The Terpsitone, named after the muse of dance Terpsichorè, was a dance controlled instrument using the same capacitance principles of the Theremin. The Terpsitone was designed built by Leon Termen for his wife who was a dancer. The Terpsitone removed the control antena of the Theremin and replaced it with a large metal sheet hidden under the floor. Movements of the dancers in the area above the sheet caused variations in pitch of the Terpistone’s oscillators due to the capictance of the dancers bodies. This instrument was used for several ‘exotic’ dance, music and light shows throughout the 1930’s.


“During his long and bright life, Leo Sergeyevich Termen made numerous discoveries and inventions. Among the different kind of brilliant inventions was the Terpsitone – which makes it possible for dancers to combine movement of body with music and light. Idea of the Terpsitone occured to L.Termen at the beginning of the 20th century, probably, immediately after the creation of Thereminvox. But as opposed to the Thereminvox where the pitch of tone and loudness depends on the position of the hands of the musician, the Terpsitone frequency and amplitude of sound are determined by a change in the position of entire body of a dancer. The operating principle of the Terpsitone is very similar to the operating principle Thereminvox, based on obtaining audio beat-frequencies, formed by theinteraction of high-frequency fluctuations of two oscillators. One has frequency rigidly fixed, while in the second is variable. In the second oscillator the frequency depends on a change in the distance between the capacitor plates of oscillatory circuit. One of the capacitor plates is an isolated, metallic plate placed on the floor of dancing hall, and second facing the body of the dancer. By moving through the space the dancer affects a change in the capacity of oscillatory circuit and, correspondingly, a change in the difference audio frequency. This signal is amplified and sent to the loudspeaker. Thus the motions of the dancer is converted into sound, which change synchronously with a change in the position of body.

The possibility of adding automated colour is an additional special feature of the invention. The “visual sound display” is a panel with  lamps, painted in different colours where the lamps light up to the motion of the dancer, moreover lamps with the specific colour corresponds to each note. However, this is ensured partially mechanically.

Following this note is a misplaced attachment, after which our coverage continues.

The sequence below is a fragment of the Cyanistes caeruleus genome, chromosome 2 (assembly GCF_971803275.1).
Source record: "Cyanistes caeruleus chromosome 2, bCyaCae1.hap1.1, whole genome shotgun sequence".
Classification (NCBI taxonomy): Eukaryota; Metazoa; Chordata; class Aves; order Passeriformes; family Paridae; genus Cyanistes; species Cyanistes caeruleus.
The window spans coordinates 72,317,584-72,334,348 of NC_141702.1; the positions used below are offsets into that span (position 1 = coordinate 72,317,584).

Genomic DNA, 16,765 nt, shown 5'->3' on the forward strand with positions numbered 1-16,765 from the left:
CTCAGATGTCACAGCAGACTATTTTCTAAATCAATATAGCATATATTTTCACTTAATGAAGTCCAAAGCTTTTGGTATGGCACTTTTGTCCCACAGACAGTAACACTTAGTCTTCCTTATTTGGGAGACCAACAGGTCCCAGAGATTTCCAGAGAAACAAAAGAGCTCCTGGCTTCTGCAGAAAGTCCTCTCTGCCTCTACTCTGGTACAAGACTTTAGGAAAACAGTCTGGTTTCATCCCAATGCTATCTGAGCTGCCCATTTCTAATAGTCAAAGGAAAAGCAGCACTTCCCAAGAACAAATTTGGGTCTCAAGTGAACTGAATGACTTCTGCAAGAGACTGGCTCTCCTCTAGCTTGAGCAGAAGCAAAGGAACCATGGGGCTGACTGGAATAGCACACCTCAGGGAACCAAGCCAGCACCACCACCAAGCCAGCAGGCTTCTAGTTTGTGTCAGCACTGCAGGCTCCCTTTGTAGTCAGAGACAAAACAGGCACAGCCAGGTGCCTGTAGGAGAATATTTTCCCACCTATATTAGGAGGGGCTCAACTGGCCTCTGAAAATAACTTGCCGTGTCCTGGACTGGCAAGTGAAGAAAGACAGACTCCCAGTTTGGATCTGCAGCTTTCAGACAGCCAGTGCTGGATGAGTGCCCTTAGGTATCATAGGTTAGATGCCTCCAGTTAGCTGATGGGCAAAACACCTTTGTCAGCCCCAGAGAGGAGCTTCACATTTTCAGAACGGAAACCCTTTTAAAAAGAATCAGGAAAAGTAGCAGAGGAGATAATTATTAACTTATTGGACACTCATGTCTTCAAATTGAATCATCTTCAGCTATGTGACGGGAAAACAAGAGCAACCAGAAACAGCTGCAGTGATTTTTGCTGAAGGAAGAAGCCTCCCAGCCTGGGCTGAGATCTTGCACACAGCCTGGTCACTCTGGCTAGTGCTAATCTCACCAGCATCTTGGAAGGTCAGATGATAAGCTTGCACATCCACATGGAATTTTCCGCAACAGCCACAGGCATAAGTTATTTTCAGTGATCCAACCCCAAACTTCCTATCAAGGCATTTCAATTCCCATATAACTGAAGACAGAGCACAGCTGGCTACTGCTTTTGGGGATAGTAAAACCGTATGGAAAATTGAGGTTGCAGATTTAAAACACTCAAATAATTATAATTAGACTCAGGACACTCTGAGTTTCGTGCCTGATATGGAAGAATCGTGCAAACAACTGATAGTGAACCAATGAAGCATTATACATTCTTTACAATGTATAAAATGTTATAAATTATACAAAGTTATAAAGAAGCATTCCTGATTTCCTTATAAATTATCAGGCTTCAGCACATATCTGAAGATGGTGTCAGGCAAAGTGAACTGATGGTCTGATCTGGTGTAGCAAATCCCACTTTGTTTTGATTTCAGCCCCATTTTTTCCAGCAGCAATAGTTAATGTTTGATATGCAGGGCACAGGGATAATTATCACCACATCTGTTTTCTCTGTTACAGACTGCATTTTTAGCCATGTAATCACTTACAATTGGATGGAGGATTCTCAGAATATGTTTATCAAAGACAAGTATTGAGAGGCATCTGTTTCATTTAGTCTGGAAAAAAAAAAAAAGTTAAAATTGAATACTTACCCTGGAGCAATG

The Terpsitone in the acoustic laboratory, Moscow, 1966 consists of:

1) the electronic-music block, which works on the principle of Thereminvox with heterodyning high frequencies, with the device for vibrato and by a change in the loudness of sounding loudspeaker

2) An  electrical capacitance dancing platform with the size of 2 X of 1,8 X of 0.2 meters with that placed under it along entire its length and width by the electrode, connected through the resonance involving system with one of the high-frequency generators of musical block;

3) A dynamic loud-speaker with control of intensity and timbre. A Range-tool for the performance of melody by the motions of arms, head and legs of the dancer who stands on the platform – 2 octaves. More low-pitched sounds correspond to the locked position of hands and housing of that dancing, high to a maximally opened position, with the large external overall sizes. This experimental device adapts for training the executors of this new form of choreographic- musical skill. Are developed also the electrical circuits of the additional devices:

3.1) movement of executor forward gives audio gain, and its presence in the background ceases sound by means of the electrical capacitance influence on the electrode, fastened on the rear wall of dancing platform

3.2) the invariability of the pitch of tone with the displacement of that dancing and the appearance of that corresponding to the position of the executor of the new height of sounding with the cessations of motion.

Executors: Heads by the laboratory of acoustics and sound recording – Yurchenko A.D, the supervisor of sector – Termen L.CH., engineer – Rudakov YE.A., engineer – Matveyev V.N., technician

Termen’s “Terpsitone” by gimazutdinov K.N., Kazan, NII – SCIENTIFIC RESEARCH INSTITUTE “Prometheus”, 1996



The ‘Sonar’ Nikolai Anan’yev , Russia, 1933

The Sonar 1933
The Sonar 1933

The “Sonar” was a monophonic heterodyning vacuum tube instrument developed by Nikolai Anan’yev at the GIMN Acoustic Laboratory in the USSR from 1930. The Sonar used the same  heterodyning principles of Termen’s Thereminvox but with the addition of a fretted fingerboard to vary the pitch of the oscillator. This addition made the Sonar more popular (at the time in the early Soviet period) with musicians than the Thereminvox due to it’s familiarity and playability. The Sonar was said to have been able to reproduce violin like timbres as well as simple speech phrases such as “mama”, “papa” as well as conventional instrumental sounds and became known for it’s use in ‘proletarian’ outdoor events. Anan’yev  gave over six hundred concerts to around five hundred thousand people with the Sonar during his lifetime.


Sensor Technology and the Remaking of Instruments from the Past. Emmanuelle Gallin, Marc Sirguy

Sound in Z: Experiments in Sound and Electronic Music in Early 20th-century Russia. Published by Walther König, Köln. Edited by David Rogerson, Matt Price. Foreword by Jeremy Deller. Text by Andrei Smirnov.